pairwise nucleotide substitutions among 17 pairs of
mammal species from seven gene products, as estimated from
protein studies, plotted against date of divergence, as
estimated from the fossil record. The line is drawn from the
origin through the oldest comparison at the upper right (the
well-dated marsupial / placental divergence at 125 MYA).
The strong linear relationship suggests that molecular
differences between pairs of species are proportional to the time
of their separation, not the degree of organismal
difference. Therefore, measures of genetic divergence can
be used to date the time of divergence for species pairs for
which no fossil data are available: genes function as "Molecular
Clocks" (from A. C.
pairwise nucleotide divergences in the mitochondrial DNA
(mtDNA) genomes among modern and extinct hominids,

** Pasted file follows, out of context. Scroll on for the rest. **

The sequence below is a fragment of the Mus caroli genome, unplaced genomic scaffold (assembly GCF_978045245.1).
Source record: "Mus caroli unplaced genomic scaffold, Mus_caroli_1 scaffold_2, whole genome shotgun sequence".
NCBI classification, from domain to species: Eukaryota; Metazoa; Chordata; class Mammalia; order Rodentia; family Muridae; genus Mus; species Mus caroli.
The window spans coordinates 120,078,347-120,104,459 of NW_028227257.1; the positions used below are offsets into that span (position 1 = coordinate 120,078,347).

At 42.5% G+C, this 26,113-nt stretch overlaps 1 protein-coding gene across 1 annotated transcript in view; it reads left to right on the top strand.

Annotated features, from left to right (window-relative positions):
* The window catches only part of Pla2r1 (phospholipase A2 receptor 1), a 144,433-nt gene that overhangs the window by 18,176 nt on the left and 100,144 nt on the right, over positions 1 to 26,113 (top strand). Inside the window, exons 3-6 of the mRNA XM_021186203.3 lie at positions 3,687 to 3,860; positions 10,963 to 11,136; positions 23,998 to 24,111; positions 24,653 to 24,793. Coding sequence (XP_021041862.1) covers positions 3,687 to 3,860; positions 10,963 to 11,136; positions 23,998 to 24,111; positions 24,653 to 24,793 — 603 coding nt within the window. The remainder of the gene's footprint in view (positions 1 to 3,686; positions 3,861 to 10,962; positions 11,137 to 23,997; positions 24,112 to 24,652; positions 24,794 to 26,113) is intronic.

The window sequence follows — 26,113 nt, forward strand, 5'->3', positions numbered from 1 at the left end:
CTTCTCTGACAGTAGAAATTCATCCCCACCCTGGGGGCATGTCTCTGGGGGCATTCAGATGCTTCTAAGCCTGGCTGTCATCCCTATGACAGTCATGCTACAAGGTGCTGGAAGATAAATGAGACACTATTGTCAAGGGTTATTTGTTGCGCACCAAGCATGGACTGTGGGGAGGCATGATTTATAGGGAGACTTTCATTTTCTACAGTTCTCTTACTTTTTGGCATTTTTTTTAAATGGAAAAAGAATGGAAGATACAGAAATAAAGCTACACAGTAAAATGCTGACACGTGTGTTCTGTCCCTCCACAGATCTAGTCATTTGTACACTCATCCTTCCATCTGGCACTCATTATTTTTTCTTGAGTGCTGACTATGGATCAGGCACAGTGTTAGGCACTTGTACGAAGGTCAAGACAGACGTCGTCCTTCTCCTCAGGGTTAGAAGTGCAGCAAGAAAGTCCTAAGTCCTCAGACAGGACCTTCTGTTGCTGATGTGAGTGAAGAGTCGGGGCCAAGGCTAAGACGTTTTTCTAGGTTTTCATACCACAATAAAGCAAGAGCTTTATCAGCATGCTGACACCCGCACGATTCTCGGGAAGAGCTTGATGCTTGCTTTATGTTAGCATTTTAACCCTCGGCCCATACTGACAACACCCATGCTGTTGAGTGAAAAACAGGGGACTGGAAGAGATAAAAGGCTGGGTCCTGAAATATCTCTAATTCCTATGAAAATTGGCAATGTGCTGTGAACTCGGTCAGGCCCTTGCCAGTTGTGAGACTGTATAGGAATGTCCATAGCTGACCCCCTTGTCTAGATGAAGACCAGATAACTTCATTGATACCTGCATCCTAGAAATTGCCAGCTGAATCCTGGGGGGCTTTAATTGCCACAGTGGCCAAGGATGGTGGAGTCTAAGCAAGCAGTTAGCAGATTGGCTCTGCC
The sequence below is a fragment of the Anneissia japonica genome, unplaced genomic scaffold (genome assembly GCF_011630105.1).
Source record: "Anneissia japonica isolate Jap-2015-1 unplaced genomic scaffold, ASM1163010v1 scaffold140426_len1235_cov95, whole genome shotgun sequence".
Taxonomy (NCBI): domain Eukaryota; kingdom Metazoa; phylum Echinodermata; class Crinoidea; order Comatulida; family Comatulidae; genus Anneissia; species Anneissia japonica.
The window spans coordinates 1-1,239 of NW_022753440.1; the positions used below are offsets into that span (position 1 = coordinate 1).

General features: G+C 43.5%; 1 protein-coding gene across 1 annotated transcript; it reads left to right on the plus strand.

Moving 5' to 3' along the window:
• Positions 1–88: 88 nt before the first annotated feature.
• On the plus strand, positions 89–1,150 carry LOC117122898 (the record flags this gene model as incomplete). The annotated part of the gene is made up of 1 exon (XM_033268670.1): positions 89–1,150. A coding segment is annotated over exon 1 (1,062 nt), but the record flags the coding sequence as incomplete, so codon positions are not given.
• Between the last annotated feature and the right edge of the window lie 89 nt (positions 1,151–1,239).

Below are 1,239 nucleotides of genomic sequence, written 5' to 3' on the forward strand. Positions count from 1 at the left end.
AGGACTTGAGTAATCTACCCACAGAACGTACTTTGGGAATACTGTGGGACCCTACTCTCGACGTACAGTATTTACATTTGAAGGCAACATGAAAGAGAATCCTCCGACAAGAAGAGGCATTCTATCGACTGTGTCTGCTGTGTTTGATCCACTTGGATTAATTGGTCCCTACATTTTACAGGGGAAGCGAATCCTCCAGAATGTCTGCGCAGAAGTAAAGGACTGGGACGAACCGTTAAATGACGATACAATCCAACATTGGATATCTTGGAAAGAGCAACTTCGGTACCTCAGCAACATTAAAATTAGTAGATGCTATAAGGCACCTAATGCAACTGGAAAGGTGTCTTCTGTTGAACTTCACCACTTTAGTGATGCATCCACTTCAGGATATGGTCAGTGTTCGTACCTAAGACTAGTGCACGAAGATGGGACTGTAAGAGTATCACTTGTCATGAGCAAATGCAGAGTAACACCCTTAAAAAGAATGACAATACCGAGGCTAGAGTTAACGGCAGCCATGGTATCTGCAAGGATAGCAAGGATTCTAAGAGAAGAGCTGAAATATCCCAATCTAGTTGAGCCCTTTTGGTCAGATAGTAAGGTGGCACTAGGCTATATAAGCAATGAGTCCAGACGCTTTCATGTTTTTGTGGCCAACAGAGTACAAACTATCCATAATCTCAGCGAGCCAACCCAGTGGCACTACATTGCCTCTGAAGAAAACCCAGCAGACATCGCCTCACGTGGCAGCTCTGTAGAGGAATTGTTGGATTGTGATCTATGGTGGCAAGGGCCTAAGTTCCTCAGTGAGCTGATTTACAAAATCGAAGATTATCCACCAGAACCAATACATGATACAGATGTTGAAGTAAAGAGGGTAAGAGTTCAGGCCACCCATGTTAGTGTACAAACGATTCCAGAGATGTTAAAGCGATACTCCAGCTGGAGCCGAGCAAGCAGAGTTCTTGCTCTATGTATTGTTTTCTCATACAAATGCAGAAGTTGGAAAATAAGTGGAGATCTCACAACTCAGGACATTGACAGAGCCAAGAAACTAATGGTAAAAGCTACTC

calibrated as a log-linear plot. The San2 L1
sequence is the most divergent from all other living humans; the
M vs N divergence is the basal separation
for all non-African humans. Both separations are well dated.
Radiometric dating of the Neanderthal and Denisovan
fossils places their separation from modern humans at 500
and 1,000 KYA, respectively. The log-linear curve fitting
provides a "multiple hit" correction, where DNA sites in the
older comparison have undergone more than one change.